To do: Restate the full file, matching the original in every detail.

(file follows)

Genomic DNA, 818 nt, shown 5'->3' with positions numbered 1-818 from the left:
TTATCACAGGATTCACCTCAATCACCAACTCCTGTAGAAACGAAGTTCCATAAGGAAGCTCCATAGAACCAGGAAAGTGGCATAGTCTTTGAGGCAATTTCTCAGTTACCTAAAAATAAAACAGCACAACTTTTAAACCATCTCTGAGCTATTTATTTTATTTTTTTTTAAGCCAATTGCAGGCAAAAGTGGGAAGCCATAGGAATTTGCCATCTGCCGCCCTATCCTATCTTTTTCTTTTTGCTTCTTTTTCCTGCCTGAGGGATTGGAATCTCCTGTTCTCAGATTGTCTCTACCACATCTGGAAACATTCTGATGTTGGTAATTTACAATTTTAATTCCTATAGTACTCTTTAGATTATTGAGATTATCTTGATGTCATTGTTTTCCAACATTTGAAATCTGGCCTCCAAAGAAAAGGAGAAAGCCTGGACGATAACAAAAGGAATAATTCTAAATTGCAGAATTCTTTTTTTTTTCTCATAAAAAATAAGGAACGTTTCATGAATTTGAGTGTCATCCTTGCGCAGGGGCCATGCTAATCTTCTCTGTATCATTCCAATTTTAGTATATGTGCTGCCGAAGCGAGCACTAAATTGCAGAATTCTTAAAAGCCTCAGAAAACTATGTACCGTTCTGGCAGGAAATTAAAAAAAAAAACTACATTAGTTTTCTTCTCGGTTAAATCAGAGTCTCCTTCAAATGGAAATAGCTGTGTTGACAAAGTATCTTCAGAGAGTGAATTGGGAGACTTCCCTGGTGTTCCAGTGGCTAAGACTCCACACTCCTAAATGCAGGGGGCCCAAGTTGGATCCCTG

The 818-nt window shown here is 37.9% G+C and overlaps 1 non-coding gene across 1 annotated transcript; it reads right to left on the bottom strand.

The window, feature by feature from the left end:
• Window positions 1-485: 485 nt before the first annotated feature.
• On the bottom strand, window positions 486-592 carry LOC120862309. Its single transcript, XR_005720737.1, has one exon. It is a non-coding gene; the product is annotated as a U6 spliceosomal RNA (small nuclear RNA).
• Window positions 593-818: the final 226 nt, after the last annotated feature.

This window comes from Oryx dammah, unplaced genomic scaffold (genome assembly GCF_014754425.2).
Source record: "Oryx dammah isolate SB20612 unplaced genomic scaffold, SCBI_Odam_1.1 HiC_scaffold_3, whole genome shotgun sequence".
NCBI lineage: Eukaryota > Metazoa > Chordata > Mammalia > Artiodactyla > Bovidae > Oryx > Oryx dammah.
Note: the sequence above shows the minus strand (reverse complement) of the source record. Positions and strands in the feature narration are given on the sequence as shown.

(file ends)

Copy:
Genomic DNA, 818 nt, shown 5'->3' with positions numbered 1-818 from the left:
TTATCACAGGATTCACCTCAATCACCAACTCCTGTAGAAACGAAGTTCCATAAGGAAGCTCCATAGAACCAGGAAAGTGGCATAGTCTTTGAGGCAATTTCTCAGTTACCTAAAAATAAAACAGCACAACTTTTAAACCATCTCTGAGCTATTTATTTTATTTTTTTTTAAGCCAATTGCAGGCAAAAGTGGGAAGCCATAGGAATTTGCCATCTGCCGCCCTATCCTATCTTTTTCTTTTTGCTTCTTTTTCCTGCCTGAGGGATTGGAATCTCCTGTTCTCAGATTGTCTCTACCACATCTGGAAACATTCTGATGTTGGTAATTTACAATTTTAATTCCTATAGTACTCTTTAGATTATTGAGATTATCTTGATGTCATTGTTTTCCAACATTTGAAATCTGGCCTCCAAAGAAAAGGAGAAAGCCTGGACGATAACAAAAGGAATAATTCTAAATTGCAGAATTCTTTTTTTTTTCTCATAAAAAATAAGGAACGTTTCATGAATTTGAGTGTCATCCTTGCGCAGGGGCCATGCTAATCTTCTCTGTATCATTCCAATTTTAGTATATGTGCTGCCGAAGCGAGCACTAAATTGCAGAATTCTTAAAAGCCTCAGAAAACTATGTACCGTTCTGGCAGGAAATTAAAAAAAAAAACTACATTAGTTTTCTTCTCGGTTAAATCAGAGTCTCCTTCAAATGGAAATAGCTGTGTTGACAAAGTATCTTCAGAGAGTGAATTGGGAGACTTCCCTGGTGTTCCAGTGGCTAAGACTCCACACTCCTAAATGCAGGGGGCCCAAGTTGGATCCCTG

The 818-nt window shown here is 37.9% G+C and overlaps 1 non-coding gene across 1 annotated transcript; it reads right to left on the bottom strand.

The window, feature by feature from the left end:
• Window positions 1-485: 485 nt before the first annotated feature.
• On the bottom strand, window positions 486-592 carry LOC120862309. Its single transcript, XR_005720737.1, has one exon. It is a non-coding gene; the product is annotated as a U6 spliceosomal RNA (small nuclear RNA).
• Window positions 593-818: the final 226 nt, after the last annotated feature.

This window comes from Oryx dammah, unplaced genomic scaffold (genome assembly GCF_014754425.2).
Source record: "Oryx dammah isolate SB20612 unplaced genomic scaffold, SCBI_Odam_1.1 HiC_scaffold_3, whole genome shotgun sequence".
NCBI lineage: Eukaryota > Metazoa > Chordata > Mammalia > Artiodactyla > Bovidae > Oryx > Oryx dammah.
Note: the sequence above shows the minus strand (reverse complement) of the source record. Positions and strands in the feature narration are given on the sequence as shown.